Was my mother ever as beautiful

as these women in fresh clothes,

waiting for their men to come here?


They move unhurried across Friday afternoon lawns

with sandaled children dangling

off slender white fingers

and a babe

held one handed between their breasts.


They’ve brushed back their hair

and though their lips aren’t painted pink,

they only need the shadows of trees

to accent their unlined faces

against the solid color of grass.


They wear their opened blouses

outside shorts cut off mid thigh,

or floral dresses sliding easy in the wind

down naked shoulders to a V.

They can shift the newborn to one side

and stoop to pull a weed

all in one smooth motion.


I think they bathed the infant first

and then the curly haired boy

and then themselves,

and their mouths must taste

as sweet as lilac.


Once the car turns into the drive

they’ll sit together on the deck

while he lights the coals

and tells about the passing of the day,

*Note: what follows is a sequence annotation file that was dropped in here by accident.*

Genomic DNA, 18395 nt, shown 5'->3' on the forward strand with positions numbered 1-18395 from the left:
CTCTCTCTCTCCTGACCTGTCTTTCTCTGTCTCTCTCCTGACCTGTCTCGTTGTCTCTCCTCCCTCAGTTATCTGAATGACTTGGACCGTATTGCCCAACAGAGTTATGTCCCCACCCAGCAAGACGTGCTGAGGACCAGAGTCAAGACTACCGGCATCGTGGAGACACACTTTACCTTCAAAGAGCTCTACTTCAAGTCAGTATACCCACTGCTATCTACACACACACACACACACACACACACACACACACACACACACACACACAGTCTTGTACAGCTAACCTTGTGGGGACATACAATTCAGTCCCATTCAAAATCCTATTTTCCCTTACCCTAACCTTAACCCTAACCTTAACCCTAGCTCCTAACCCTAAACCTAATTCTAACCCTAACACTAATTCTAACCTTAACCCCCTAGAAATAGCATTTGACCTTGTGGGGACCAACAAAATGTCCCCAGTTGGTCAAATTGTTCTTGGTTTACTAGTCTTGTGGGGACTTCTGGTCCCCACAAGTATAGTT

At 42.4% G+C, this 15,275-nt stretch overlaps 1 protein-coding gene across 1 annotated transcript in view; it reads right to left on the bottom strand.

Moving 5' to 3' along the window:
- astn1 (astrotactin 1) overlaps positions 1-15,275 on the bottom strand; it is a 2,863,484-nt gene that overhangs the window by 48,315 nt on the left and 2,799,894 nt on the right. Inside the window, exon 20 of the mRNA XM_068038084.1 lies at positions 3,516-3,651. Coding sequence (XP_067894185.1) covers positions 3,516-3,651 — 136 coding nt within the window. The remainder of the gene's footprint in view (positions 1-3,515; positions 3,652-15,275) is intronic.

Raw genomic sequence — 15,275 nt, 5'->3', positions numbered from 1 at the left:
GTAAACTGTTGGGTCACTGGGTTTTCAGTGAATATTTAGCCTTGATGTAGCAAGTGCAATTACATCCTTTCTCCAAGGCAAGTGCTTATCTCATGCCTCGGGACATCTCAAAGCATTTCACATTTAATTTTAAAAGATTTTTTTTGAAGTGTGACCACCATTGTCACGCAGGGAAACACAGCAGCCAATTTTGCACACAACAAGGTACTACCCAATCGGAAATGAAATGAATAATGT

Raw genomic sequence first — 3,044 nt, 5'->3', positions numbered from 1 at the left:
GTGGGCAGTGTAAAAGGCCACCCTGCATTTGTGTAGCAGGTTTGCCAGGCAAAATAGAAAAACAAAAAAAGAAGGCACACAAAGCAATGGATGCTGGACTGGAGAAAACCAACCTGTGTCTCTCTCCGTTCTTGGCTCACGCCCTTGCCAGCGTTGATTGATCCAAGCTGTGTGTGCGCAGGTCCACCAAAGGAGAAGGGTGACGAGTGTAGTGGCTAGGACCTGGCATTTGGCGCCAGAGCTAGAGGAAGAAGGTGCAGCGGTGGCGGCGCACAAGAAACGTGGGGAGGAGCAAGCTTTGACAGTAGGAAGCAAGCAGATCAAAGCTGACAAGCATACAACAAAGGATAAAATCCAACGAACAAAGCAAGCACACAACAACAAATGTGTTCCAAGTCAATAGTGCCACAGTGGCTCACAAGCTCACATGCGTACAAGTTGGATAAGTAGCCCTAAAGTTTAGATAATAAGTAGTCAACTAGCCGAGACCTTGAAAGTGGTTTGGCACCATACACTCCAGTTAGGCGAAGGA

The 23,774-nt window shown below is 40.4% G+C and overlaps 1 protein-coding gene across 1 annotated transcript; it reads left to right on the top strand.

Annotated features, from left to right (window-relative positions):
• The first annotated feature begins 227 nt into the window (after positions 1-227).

about grandma: the think she’s dying.


This is the way it was supposed to be,

the way I dreamed it.

The oldest plays between us

on redwood slats,

and we laugh at what he shouldn’t ask.


With this kind of breeze

and the leaves spawning early this year,

we move inside to lay baby down

and sing the boy to sleep.

We kiss just like before

in a room open to the night.


I know about such a room.

I had a spring like this

with a young woman in fresh clothes,

her breasts full and high,

a whole summer

straining upward to the universe.


But my husbandry has long been lost

to wayward shrubs and sudden storms.

I must drive on now

to landscapes assigned to older men.

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